Inside Sales: The Secret Weapon
Originally published: 05.01.18 by Jodie Deegan
Proper Training Can Boost the Effectiveness of this Overlooked Element of Your Business
What if I were to tell you that the key to generating calls for your company is a simple and easy process that won’t cost a lot of money?
You may have most of the key ingredients already, and with a few simple adjustments you can be up and running in no time. I’m talking about the process known as inside sales.
The inside sales position is often dismissed as something only large companies do. Don’t believe it, because inside sales can exist even f you don’t have a dedicated person for the job.
If your company is like many, you have at least one person wearing multiple hats. For example, if your business doesn’t have a full-time customer service manager, that’s fine. Someone is doing that job at least part of the time; and you make it work. You can do the same with inside sales. You may not need an additional person; one person wearing multiple hats might suffice.
Now that I have your attention, let’s focus on the benefits and roles of inside sales.
Anything that involves generating revenue activity by calling customers falls into the inside sales title. There are also some sub specialties of inside sales that we will talk about in a moment. We’ll also talk about who might wear this hat if there isn’t a dedicated person.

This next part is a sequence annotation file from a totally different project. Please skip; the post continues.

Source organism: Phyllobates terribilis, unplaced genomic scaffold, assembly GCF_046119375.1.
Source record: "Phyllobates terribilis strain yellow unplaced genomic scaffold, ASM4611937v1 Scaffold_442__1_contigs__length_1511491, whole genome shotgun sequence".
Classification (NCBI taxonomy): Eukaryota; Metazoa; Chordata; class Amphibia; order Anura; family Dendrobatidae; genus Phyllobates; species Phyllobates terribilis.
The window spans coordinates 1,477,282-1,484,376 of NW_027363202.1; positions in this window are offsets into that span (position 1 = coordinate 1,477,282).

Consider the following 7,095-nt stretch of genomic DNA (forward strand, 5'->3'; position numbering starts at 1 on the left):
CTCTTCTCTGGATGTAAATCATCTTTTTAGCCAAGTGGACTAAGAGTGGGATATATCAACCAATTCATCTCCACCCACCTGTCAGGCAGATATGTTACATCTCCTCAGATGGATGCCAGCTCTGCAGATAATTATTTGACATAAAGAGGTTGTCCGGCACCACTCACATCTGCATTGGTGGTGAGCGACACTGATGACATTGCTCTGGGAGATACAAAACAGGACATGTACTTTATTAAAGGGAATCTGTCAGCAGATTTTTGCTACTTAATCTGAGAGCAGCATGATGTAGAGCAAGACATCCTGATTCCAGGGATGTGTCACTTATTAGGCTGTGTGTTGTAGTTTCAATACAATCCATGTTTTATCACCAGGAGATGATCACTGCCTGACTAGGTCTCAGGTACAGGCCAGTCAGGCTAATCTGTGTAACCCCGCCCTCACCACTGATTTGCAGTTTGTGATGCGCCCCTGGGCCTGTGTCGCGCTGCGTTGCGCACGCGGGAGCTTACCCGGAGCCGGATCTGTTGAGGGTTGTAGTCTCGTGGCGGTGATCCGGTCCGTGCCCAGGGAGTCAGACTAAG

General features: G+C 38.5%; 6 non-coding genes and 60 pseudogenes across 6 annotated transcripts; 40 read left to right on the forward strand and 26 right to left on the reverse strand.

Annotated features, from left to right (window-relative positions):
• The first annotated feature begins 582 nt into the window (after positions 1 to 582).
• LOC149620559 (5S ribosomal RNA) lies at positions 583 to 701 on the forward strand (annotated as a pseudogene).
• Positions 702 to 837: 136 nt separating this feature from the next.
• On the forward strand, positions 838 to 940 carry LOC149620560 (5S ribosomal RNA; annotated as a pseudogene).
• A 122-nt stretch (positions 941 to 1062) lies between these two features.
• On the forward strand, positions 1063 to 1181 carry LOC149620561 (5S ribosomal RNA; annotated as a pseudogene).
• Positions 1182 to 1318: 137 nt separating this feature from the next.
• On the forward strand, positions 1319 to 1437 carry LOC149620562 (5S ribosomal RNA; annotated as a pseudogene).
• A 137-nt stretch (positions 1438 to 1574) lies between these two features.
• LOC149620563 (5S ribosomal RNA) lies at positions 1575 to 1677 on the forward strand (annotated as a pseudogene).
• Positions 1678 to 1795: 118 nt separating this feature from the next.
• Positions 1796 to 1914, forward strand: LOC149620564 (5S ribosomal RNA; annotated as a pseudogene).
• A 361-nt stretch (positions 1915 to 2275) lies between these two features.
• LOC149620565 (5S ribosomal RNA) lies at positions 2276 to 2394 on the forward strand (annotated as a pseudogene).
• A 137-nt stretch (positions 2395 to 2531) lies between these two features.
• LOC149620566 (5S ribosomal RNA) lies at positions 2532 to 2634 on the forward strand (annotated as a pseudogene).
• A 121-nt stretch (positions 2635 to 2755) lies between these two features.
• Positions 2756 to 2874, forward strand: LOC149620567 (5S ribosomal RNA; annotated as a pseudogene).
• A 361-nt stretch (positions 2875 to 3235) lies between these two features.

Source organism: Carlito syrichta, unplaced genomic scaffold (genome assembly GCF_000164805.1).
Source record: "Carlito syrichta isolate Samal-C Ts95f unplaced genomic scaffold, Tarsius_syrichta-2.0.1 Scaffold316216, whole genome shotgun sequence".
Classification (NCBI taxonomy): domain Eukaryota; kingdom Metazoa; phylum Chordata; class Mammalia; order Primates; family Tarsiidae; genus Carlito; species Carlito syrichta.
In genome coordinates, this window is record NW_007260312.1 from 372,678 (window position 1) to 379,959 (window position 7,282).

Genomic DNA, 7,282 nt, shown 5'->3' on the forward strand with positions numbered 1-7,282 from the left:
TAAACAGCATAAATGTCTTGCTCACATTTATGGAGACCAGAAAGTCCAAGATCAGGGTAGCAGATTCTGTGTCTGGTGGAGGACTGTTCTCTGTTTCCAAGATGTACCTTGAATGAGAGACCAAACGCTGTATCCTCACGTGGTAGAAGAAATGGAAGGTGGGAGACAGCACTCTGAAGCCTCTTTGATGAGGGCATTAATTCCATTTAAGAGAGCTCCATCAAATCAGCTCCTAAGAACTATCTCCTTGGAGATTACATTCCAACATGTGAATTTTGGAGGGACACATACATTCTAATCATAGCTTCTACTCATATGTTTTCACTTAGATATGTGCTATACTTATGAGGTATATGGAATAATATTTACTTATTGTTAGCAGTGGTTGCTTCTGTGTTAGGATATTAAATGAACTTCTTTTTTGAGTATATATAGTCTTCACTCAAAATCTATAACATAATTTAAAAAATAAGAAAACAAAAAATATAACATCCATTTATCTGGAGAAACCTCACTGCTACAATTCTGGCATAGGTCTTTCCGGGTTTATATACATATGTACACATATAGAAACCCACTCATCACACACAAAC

Typically, this involves outbound calling. It may involve calling potential customers or your existing customer base. This is the most basic and effective way to generate work right now, aside from knocking on doors. Just to stress how basic and essential this role is, if you were a one truck owner and didn’t have work today, you would get on the phone and start making calls. This is inside sales in its purest form.
Great inside sales people generate a lot of revenue by calling customers with compelling offers. Calling your existing customers usually yields the best response.
The offer could be a water heater flush special for plumbing customers or a heating or cooling check for HVAC. This is especially helpful when you’re launching a new service line and don’t have the awareness or marketing to keep everyone busy yet.
Inside sales can also make follow-up calls to support marketing campaigns. This can often give campaigns the one-two punch that makes them more effective.
Telemarketing has gotten a bad rap and has lost a lot of ground due to technology and customer distaste. Therefore, it’s important that your outbound calls are made by someone who sounds like a friend. Your caller shouldn’t sound like a telemarketer.